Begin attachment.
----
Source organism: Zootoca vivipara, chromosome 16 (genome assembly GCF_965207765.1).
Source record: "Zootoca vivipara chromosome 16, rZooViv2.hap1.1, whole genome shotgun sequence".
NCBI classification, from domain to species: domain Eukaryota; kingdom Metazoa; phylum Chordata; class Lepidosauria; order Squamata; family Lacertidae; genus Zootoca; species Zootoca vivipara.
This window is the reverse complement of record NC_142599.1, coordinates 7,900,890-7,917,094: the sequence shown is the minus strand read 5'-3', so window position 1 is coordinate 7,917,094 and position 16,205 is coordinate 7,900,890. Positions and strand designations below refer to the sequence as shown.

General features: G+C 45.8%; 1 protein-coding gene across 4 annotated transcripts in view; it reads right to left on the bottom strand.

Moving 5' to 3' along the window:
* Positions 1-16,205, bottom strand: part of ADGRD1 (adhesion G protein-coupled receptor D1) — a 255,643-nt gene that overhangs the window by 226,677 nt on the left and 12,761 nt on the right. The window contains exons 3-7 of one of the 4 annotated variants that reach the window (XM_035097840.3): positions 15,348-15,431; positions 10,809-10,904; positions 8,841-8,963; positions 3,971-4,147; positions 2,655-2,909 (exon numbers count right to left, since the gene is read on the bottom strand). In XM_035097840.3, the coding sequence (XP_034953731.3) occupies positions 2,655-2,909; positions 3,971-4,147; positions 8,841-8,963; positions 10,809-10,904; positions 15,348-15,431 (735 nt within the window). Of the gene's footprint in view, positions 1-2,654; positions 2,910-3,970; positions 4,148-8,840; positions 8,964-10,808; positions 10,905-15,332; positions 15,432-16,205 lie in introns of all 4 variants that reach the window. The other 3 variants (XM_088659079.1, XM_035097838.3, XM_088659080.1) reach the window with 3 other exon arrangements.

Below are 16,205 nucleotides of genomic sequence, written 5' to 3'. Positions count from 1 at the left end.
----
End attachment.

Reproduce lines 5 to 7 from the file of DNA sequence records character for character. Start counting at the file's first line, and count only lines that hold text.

General features: G+C 45.8%; 1 protein-coding gene across 4 annotated transcripts in view; it reads right to left on the bottom strand.

Moving 5' to 3' along the window:
* Positions 1-16,205, bottom strand: part of ADGRD1 (adhesion G protein-coupled receptor D1) — a 255,643-nt gene that overhangs the window by 226,677 nt on the left and 12,761 nt on the right. The window contains exons 3-7 of one of the 4 annotated variants that reach the window (XM_035097840.3): positions 15,348-15,431; positions 10,809-10,904; positions 8,841-8,963; positions 3,971-4,147; positions 2,655-2,909 (exon numbers count right to left, since the gene is read on the bottom strand). In XM_035097840.3, the coding sequence (XP_034953731.3) occupies positions 2,655-2,909; positions 3,971-4,147; positions 8,841-8,963; positions 10,809-10,904; positions 15,348-15,431 (735 nt within the window). Of the gene's footprint in view, positions 1-2,654; positions 2,910-3,970; positions 4,148-8,840; positions 8,964-10,808; positions 10,905-15,332; positions 15,432-16,205 lie in introns of all 4 variants that reach the window. The other 3 variants (XM_088659079.1, XM_035097838.3, XM_088659080.1) reach the window with 3 other exon arrangements.